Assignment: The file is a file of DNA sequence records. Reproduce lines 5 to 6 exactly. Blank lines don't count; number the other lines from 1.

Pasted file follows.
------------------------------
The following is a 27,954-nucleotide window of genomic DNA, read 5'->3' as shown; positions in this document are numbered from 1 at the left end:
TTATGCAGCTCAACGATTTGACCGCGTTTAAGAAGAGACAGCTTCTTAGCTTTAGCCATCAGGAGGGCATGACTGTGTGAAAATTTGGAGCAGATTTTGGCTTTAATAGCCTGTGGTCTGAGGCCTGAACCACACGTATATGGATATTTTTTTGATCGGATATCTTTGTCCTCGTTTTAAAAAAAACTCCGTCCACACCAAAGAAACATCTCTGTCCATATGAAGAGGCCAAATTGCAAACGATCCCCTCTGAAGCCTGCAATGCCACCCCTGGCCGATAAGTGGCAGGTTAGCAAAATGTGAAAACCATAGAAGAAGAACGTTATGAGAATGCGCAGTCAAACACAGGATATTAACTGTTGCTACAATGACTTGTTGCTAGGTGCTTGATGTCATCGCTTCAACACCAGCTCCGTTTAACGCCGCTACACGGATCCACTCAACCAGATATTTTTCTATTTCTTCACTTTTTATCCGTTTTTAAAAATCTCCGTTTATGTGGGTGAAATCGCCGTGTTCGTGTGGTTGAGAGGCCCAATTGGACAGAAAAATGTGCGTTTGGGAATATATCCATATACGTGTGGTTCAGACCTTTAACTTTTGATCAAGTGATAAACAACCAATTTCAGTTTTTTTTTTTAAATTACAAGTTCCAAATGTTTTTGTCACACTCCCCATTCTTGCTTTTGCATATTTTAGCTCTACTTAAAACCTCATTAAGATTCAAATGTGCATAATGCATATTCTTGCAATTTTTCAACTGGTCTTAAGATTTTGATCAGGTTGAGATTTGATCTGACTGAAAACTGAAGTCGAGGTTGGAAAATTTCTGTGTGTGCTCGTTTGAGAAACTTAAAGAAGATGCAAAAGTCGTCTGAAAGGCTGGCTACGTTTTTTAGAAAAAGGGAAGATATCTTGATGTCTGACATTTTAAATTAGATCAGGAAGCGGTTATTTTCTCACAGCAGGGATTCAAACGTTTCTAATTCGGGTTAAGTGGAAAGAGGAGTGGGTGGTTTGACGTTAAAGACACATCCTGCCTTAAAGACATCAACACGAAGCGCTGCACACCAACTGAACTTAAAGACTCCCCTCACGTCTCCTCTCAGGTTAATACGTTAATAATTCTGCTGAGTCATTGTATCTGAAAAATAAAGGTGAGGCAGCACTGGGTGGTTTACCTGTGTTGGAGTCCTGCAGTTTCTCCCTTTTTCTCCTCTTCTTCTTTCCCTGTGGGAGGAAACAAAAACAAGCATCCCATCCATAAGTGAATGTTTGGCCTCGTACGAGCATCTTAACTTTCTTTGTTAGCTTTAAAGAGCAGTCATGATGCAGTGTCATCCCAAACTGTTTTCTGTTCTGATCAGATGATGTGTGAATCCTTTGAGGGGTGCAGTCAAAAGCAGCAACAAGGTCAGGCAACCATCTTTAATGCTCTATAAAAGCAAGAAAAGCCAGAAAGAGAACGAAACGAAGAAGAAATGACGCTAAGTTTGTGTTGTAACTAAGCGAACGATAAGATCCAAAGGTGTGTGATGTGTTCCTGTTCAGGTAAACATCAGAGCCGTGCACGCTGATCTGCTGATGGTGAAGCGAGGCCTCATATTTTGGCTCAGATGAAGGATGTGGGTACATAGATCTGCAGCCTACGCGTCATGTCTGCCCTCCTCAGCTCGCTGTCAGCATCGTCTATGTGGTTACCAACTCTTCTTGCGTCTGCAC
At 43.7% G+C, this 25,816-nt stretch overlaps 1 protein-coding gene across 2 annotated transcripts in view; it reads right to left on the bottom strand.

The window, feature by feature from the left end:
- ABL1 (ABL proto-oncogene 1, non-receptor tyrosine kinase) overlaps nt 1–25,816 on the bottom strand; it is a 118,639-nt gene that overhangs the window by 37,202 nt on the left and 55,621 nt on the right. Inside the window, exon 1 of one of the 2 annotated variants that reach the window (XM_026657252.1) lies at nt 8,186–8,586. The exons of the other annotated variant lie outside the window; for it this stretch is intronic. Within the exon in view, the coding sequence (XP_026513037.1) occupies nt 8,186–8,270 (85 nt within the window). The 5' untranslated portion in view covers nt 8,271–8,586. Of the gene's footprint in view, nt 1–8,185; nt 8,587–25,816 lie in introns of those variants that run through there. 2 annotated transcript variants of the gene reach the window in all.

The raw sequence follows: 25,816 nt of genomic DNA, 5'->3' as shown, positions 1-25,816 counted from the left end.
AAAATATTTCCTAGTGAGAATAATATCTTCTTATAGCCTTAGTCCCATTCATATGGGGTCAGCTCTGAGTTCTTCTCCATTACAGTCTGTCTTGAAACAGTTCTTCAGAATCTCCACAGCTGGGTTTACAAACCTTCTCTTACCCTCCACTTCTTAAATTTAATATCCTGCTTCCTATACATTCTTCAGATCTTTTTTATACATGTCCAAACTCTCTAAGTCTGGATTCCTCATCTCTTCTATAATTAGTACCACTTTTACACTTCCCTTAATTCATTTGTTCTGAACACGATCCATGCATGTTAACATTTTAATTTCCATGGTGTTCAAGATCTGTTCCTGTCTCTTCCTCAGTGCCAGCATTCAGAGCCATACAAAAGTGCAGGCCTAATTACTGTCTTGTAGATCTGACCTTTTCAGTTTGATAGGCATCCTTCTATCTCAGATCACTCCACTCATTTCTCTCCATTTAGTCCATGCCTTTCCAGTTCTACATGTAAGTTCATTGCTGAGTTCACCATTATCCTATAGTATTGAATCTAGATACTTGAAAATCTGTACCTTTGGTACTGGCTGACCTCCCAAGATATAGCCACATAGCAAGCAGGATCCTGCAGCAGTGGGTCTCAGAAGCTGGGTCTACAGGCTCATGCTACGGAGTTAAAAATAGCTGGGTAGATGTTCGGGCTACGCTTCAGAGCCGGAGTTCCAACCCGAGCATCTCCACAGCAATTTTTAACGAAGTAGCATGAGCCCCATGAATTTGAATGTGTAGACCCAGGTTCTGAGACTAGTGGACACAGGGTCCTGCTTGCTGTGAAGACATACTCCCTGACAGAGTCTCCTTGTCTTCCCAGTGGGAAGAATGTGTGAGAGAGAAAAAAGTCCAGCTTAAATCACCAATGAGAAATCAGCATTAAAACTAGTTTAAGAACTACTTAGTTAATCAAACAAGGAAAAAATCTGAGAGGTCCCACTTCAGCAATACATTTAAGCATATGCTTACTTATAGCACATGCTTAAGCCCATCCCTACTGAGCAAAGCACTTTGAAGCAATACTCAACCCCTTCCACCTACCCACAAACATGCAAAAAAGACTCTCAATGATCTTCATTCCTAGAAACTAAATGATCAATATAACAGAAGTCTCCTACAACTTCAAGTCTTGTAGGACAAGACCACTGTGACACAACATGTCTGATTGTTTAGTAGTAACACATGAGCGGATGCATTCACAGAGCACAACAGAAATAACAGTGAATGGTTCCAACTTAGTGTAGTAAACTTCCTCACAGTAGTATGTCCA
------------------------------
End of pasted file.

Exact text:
- ABL1 (ABL proto-oncogene 1, non-receptor tyrosine kinase) overlaps nt 1–25,816 on the bottom strand; it is a 118,639-nt gene that overhangs the window by 37,202 nt on the left and 55,621 nt on the right. Inside the window, exon 1 of one of the 2 annotated variants that reach the window (XM_026657252.1) lies at nt 8,186–8,586. The exons of the other annotated variant lie outside the window; for it this stretch is intronic. Within the exon in view, the coding sequence (XP_026513037.1) occupies nt 8,186–8,270 (85 nt within the window). The 5' untranslated portion in view covers nt 8,271–8,586. Of the gene's footprint in view, nt 1–8,185; nt 8,587–25,816 lie in introns of those variants that run through there. 2 annotated transcript variants of the gene reach the window in all.

The raw sequence follows: 25,816 nt of genomic DNA, 5'->3' as shown, positions 1-25,816 counted from the left end.